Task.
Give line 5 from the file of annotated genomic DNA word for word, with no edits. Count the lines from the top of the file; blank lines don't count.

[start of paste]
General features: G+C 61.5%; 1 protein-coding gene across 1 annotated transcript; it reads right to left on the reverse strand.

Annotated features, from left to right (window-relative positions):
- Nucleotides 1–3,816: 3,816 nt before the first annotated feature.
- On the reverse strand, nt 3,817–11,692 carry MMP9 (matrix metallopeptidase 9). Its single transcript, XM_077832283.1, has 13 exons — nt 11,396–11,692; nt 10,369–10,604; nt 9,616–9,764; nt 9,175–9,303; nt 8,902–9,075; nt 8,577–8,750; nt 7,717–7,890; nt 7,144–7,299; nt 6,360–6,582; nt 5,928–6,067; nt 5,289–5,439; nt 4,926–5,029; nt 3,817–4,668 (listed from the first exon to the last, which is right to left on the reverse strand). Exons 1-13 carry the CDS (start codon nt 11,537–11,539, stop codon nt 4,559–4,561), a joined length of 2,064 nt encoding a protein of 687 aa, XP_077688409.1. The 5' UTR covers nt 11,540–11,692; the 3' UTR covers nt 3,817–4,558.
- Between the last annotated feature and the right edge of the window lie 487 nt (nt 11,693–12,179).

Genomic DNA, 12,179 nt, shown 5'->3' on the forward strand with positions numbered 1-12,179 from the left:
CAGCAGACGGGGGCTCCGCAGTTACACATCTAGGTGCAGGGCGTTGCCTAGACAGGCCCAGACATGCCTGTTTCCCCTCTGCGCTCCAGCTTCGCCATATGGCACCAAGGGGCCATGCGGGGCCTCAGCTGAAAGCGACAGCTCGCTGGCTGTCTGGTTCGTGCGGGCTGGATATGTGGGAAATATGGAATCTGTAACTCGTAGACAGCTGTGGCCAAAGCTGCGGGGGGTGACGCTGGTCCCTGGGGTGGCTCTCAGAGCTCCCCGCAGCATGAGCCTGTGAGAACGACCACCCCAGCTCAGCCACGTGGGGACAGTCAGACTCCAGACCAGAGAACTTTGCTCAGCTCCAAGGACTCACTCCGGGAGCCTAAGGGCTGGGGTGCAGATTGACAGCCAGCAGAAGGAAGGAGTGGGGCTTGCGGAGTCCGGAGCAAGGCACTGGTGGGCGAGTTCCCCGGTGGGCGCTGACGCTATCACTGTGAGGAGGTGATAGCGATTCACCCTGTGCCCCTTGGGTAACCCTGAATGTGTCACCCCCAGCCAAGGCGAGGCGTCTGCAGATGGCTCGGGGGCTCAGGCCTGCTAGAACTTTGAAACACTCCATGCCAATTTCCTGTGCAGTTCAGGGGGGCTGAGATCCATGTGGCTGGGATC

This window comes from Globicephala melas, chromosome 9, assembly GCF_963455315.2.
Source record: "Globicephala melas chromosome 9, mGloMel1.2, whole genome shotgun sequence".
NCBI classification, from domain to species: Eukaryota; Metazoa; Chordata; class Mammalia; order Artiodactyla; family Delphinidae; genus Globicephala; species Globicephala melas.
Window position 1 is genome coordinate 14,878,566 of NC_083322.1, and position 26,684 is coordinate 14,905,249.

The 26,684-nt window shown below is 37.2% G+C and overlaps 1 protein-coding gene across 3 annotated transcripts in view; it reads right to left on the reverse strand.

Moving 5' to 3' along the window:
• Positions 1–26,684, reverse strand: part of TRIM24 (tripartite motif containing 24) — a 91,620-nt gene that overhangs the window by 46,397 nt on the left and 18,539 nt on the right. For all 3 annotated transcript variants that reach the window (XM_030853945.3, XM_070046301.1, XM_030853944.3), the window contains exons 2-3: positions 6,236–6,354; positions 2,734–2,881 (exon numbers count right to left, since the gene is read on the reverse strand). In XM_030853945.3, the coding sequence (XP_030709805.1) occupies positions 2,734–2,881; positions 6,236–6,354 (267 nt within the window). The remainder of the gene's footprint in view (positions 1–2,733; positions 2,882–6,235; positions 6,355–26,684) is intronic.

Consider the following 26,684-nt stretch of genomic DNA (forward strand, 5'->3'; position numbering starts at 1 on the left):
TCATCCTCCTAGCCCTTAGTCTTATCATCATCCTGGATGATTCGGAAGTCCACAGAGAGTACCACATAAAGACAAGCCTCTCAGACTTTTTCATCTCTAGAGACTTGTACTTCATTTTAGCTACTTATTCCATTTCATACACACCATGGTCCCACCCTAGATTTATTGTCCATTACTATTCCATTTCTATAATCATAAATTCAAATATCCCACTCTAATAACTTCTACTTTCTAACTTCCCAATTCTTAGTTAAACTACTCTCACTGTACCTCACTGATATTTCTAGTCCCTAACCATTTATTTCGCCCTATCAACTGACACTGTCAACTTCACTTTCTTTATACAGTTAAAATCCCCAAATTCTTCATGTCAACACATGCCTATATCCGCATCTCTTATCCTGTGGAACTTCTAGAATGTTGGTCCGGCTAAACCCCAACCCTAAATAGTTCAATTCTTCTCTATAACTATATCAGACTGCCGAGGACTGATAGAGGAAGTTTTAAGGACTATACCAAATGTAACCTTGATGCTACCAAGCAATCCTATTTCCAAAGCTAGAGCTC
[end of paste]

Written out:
- Between the last annotated feature and the right edge of the window lie 487 nt (nt 11,693–12,179).